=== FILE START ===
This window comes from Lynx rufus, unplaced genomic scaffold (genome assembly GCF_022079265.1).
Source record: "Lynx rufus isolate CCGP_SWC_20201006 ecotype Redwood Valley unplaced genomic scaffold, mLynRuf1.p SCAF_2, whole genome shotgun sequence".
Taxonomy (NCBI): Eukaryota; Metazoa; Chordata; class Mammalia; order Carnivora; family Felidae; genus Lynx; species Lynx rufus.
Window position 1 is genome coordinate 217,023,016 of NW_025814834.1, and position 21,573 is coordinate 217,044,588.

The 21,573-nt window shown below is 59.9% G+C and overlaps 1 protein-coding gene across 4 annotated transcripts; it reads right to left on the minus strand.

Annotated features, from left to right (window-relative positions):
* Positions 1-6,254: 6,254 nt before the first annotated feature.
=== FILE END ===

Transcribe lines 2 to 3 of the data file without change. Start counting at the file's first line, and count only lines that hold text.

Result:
Source record: "Lynx rufus isolate CCGP_SWC_20201006 ecotype Redwood Valley unplaced genomic scaffold, mLynRuf1.p SCAF_2, whole genome shotgun sequence".
Taxonomy (NCBI): Eukaryota; Metazoa; Chordata; class Mammalia; order Carnivora; family Felidae; genus Lynx; species Lynx rufus.